In what was one of the most highly anticipated events in modern diplomatic history, President Trump held a sit-down with Putin before their G20 bilateral meeting on Friday.
"It is an honor to be with you," Trump told his Russian counterpart in front of a bevy of reporters.
"I'm delighted to be able to meet with you," Putin replied.
This is the first face-to-face meeting the two world leaders have had, though Trump frequently said he had a close relationship with Putin before becoming president, later contradicting himself. Before the meeting, the two held a brief sit-down and photo op, including a handshake.
Despite all the talk in the lead-up to the meeting, the photo-op was somewhat conventional, not so different from how Trump has met with numerous other world leaders. The two sat somewhat awkwardly at separate chairs, and both made brief remarks, translated back and forth between English and Russian. They expressed optimism that their bilateral meeting would lead to productive discussion and looked forward to positive results. Putin talked about how the two had spoken before on the phone, but said that meeting in person was better.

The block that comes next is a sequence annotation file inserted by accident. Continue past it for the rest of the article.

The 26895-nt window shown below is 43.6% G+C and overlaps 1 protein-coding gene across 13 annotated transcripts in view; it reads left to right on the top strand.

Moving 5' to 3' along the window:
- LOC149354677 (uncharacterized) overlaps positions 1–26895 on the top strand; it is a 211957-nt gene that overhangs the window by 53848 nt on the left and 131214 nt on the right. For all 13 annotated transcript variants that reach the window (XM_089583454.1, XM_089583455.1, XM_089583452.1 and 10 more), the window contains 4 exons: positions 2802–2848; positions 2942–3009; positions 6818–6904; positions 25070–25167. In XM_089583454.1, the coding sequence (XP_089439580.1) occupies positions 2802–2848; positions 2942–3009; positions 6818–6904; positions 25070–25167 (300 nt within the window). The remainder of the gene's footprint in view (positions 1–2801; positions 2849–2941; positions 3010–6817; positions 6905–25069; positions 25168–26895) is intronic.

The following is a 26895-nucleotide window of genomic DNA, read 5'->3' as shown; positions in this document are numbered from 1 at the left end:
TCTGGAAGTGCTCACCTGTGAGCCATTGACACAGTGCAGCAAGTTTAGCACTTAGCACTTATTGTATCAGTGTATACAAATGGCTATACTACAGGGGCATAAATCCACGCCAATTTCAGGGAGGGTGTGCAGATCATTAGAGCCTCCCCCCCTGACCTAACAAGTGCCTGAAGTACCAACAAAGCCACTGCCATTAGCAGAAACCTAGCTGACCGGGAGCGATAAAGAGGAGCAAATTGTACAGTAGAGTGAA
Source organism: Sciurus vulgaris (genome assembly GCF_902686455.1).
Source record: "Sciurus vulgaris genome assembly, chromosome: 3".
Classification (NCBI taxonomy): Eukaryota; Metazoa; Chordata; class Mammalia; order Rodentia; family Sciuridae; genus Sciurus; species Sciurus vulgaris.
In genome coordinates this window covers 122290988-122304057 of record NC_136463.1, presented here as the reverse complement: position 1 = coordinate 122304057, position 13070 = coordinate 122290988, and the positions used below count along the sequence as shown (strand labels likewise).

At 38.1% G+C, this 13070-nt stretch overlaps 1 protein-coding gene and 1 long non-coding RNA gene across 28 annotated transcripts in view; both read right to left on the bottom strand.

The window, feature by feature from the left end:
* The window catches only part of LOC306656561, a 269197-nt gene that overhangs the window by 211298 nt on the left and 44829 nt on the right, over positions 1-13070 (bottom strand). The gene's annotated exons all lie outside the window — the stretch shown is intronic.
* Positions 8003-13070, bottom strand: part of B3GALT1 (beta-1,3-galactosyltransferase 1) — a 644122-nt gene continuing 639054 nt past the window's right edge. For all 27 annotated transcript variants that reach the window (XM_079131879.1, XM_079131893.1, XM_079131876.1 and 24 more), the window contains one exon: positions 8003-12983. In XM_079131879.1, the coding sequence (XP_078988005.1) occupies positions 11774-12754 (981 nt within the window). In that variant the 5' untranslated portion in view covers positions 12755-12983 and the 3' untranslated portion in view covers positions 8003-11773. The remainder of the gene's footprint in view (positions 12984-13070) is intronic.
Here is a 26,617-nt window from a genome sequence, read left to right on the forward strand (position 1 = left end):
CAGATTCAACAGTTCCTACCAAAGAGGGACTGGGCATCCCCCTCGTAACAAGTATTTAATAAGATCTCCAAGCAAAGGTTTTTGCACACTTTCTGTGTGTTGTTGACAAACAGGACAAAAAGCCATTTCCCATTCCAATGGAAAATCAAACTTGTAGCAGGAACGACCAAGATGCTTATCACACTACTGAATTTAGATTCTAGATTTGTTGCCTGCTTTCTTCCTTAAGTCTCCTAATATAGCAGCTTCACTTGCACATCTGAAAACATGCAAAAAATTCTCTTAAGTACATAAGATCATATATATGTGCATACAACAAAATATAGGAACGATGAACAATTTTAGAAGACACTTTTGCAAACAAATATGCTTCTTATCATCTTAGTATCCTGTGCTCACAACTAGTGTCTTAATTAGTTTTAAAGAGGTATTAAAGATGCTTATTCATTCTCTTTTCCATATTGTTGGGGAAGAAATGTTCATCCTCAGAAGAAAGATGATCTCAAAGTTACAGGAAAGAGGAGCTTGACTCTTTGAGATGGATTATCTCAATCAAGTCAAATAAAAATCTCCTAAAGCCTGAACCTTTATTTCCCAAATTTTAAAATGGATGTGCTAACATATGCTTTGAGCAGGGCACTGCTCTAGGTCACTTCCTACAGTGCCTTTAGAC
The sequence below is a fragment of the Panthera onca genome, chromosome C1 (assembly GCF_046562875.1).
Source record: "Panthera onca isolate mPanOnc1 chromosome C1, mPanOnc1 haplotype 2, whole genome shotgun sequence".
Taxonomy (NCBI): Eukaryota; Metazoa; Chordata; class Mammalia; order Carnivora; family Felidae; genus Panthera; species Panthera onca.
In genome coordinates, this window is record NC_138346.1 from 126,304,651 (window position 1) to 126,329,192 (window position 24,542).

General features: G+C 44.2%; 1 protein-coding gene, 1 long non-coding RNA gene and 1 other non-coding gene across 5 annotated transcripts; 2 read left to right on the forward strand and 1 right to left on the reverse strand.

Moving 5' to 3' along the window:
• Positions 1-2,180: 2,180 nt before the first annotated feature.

In some ways, how conventional the meeting was is news in and of itself. Russia and the United States have developed an increasingly adversarial relationship in recent years, with things like the Russian invasion and annexation of parts of Ukraine, Russian cyber-attacks during the 2016 U.S. election, and Putin's history of human rights abuses having strained relations. But unlike his predecessor, who had treated Putin with some guardedness whenever the two interacted, Trump greeted Putin as a friend.
Some took issue with Trump's use of the word "honor" when meeting publicly with Putin. When meeting with non-democratic leaders, U.S. presidents frequently go out of their way not to say or do anything that could be used for propaganda purposes by the autocrat they're meeting with at home. Think, for example, of Obama's awkward, non-handshake with Raul Castro in Cuba.
The freelance journalist Yashar Ali broke down how U.S. presidents usually treat interactions like this:
And Gary Kasparov, the former Russian chess grandmaster who became an anti-Putin dissident and fled Russia to the United States, pointed to how an image from the sit-down, where Trump and Putin shook hands, is already being plastered across Russian state-run media.
After the photo-op the two went behind closed doors for talks. What was supposed to originally be a 30-minute meeting stretched on to more than two hours.
As of press time, there were few details about what was discussed, but presumably, they had a lot to talk about.